Communications Medicine: Exploratory study of the global intent to accept COVID-19 vaccinations

Global CONVINCE’s Heidi J. Larson and Alexandre de Figueiredo published the findings of an exploratory study in Communications Medicine titled “Exploratory study of the global intent to accept COVID-19 vaccinations.” The full article can be downloaded here with the abstract background, methods, results, and conclusions below.


As the world begins the rollout of multiple COVID-19 vaccines, pandemic exitstrategies hinge on widespread acceptance of these vaccines. In this study, we perform a large-scale global exploratory study to examine the levels of COVID-19 vaccine acceptance and explore sociodemographic determinants of acceptance.


Between October 31, 2020 and December 15, 2020, 26,759 individuals were surveyed across 32 countries via nationally representative survey designs. Bayesian methods are used to estimate COVID-19 vaccination acceptance and explore the sociodemographicdeterminants of uptake, as well as the link between self-reported health and faith in the government’s handling of the pandemic and acceptance.


Here we show that intent to accept a COVID-19 vaccine is low in Lebanon, France, Croatia, and Serbia and there is population-level polarisation in acceptance in Poland and Pakistan. Averaged across all countries, being male, over 65, having a high level of education, and believing that the government is handling the pandemic well are associated with increased stated acceptance, but there are country-specific deviations. A belief that the government is handling the pandemic well in Brazil and the United States is associated with lower vaccination intent. In the United Kingdom, we find that approval of the first COVID-19 vaccine in December 2020 did not appear to have an impact on the UK’s vaccine acceptance, though as rollout has continued into 2021, the UK’s uptake exceeds stated intent in largescale surveys conducted before rollout.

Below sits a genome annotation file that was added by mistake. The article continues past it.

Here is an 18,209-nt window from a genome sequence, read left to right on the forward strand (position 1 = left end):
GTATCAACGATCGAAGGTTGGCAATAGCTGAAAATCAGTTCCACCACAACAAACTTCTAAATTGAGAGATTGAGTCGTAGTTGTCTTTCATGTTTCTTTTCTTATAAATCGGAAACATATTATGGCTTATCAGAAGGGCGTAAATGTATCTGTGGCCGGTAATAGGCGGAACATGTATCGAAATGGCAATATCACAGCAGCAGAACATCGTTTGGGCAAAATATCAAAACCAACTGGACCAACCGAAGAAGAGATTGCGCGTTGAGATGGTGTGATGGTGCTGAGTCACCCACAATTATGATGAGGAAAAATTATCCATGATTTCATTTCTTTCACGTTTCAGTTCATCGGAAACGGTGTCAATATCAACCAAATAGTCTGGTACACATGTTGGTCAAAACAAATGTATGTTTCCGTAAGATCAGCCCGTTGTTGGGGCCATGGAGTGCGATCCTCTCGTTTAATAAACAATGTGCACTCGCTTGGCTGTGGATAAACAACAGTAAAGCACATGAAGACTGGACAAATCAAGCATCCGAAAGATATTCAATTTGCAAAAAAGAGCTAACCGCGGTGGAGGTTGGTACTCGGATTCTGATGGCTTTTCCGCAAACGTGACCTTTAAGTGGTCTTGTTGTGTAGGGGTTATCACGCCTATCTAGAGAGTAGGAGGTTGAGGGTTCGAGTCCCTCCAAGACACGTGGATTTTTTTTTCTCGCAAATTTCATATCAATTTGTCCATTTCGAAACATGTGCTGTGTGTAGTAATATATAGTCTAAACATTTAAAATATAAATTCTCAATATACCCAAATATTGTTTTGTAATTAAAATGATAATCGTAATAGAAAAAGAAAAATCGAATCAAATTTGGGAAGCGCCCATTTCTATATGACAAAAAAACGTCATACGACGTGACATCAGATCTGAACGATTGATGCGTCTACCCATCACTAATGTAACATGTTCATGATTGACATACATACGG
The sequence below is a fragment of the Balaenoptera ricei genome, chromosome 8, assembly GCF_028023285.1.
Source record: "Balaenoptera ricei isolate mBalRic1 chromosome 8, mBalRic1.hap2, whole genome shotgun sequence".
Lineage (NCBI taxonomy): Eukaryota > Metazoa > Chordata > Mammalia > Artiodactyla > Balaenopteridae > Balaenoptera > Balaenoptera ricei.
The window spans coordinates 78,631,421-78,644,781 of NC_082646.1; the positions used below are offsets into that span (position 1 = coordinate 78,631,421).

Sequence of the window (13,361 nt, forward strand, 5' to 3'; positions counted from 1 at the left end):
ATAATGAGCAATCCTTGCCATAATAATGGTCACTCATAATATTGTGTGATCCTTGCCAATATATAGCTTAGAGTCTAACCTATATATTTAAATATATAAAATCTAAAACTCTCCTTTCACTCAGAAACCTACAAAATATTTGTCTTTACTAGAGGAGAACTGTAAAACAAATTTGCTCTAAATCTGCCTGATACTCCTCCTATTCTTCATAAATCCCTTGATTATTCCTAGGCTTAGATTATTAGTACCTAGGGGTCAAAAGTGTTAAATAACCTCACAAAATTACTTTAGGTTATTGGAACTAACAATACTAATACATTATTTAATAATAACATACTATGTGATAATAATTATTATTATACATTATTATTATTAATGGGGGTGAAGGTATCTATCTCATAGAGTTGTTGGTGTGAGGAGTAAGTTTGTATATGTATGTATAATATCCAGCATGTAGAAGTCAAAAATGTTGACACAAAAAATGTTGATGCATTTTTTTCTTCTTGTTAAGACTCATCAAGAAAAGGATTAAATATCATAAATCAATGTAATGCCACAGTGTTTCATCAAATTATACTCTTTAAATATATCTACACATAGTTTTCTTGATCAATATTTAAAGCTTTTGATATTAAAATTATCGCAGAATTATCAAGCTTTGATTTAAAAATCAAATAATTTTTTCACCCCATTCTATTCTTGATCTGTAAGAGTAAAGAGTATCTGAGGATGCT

Identifying factors that may modulate uptake of novel COVID-19 vaccines can inform effective immunisation programmes and policies. Differential stated intent to accept vaccines between socio-demographic groups may yield insights into the specific causes of low confidence and may suggest and inform targeted communication policies to boost confidence.